Archival appraisal determines whether materials have permanent, research value within the context of the institution’s collecting policy and mission. Appraisal activities include examining records to discover their contents, provenance, order and completeness, authenticity and reliability, condition, related preservation costs, and intrinsic value.
When performing archival appraisal, archivists consider the primary and secondary values of collections. The records with archival value—value that is permanent, continuing, and enduring—within an organization may be small, often estimated to be about five percent of the total amount generated throughout an institution’s history. Archivists determine the ongoing significance or usefulness of collections to justify their continued preservation based on the information they contain.
Defining Primary Values
Primary values are those immediate to the record’s creation, such as its original administrative, legal, or fiscal purpose. Administrative values relate to the function for which people created the records; administrative values are sometimes described as functional values. Legal values consist of the value for the protection of the organization’s legal rights and interests or the rights and interests of other individuals and organizations. This value also refers to ownership. Lastly, fiscal values correspond to the value for the conduct of the organization’s financial affairs and the documentation of its monetary interests.
Most, but not all, primary values diminish with time so that eventually records are no longer needed for their original purpose. Many primary values expire when the activity that resulted in the creation of the record ends. For example, financial records are unneeded after seven years because the risk of an IRS audit has passed. We are free to shred them since their primary value has ended. This diminishment of usefulness is where the power of enduring value—the secondary value—comes into play. Archival repositories preserve records because they have historical value that will exist long after they cease to be of current use, and because their values will now be for others, such as a diverse array of researchers, rather than for current users.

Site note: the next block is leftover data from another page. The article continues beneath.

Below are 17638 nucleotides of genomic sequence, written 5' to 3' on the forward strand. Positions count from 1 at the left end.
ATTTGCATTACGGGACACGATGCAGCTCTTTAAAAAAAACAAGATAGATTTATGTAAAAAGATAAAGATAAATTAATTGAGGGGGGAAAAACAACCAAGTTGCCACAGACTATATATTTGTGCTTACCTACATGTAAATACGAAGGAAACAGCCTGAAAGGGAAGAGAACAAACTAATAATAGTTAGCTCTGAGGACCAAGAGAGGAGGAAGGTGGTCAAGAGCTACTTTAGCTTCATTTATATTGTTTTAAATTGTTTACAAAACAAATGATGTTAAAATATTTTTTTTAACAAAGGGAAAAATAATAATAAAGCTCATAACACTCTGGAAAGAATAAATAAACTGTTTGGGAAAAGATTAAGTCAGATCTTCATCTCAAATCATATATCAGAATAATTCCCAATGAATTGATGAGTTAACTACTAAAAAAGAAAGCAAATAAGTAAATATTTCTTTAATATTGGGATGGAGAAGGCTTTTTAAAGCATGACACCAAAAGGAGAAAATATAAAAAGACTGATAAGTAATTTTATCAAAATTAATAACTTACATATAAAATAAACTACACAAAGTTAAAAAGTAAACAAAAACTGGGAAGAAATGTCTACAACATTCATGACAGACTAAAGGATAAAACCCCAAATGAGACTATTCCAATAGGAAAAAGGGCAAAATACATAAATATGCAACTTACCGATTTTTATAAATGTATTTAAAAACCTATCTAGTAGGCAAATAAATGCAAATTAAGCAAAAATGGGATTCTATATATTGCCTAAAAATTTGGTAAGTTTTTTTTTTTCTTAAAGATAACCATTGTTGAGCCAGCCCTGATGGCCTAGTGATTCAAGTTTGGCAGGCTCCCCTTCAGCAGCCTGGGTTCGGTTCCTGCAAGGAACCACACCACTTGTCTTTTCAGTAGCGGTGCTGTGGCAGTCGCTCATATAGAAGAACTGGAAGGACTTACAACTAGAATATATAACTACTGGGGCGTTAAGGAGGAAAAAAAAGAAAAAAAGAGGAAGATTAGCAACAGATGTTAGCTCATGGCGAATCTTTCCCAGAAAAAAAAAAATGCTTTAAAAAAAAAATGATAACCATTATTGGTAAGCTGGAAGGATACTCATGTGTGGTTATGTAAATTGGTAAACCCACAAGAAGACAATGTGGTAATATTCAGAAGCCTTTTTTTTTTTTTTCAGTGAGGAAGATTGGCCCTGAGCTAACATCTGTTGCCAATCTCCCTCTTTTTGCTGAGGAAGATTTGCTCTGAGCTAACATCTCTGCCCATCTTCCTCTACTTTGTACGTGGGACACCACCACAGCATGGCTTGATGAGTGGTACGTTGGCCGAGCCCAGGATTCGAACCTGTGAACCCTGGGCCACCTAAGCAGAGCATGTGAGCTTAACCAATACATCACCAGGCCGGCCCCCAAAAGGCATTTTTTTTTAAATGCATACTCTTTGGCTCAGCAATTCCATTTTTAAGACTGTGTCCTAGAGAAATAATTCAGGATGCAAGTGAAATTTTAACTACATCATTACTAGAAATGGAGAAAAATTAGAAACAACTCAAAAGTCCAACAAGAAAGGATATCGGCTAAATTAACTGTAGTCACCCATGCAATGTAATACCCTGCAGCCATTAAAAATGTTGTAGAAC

Defining Secondary Values
Archival holdings have secondary values, both evidential and informational. Evidential values are the value of the materials as documentation of the operation and activities of the record-creating organization, institution, or individual. Three criteria for evidential value for organizational records are:
- the position of the department in the hierarchy of the organization
- the function of the department within the organization
- the activities that are performed to complete their functions
Evidential values document the records creators in terms of policies, operations, and activities, acting more as an organizational history than the legal definition of evidence.
Another secondary value is informational, defined as the value for information about persons, places, events, or subjects other than the organization or individual who created the record. Informational value provides unique and permanent information that users can engage with in research.
Secondary values, unlike primary values, do not diminish with time. The uses of these records are often unforeseen and various, limited only by the historian’s or researcher’s imagination. For example, a 200-year-old inventory of a palatial estate served its primary value by documenting items to be sold at auction—a straightforward purpose at its time. However, the secondary value of the inventory to historians allows for a multitude of uses—such as the examination of material culture, sociology, and architecture and design, among many, many other topics.
This evidential and informational dichotomy points to the separate roles of archival appraisal to document the history and functions of a specific organization or individual and the broader mandate to document society and people. Appraisal holds that justification of the retention of records must be established based on archivists who first must identify the primary and secondary values the records possess, and then make judgments as to when, if ever, these values decline to the point where disposal may be necessary.
Margot Note, archivist and consultant, is a guest blogger for Lucidea, provider of ArchivEra, archival collections management software for today’s challenges and tomorrow’s.
Get your free copy of Margot’s brand new book for Lucidea Press, Demystifying Archival Project Management: Five Essentials for Success!
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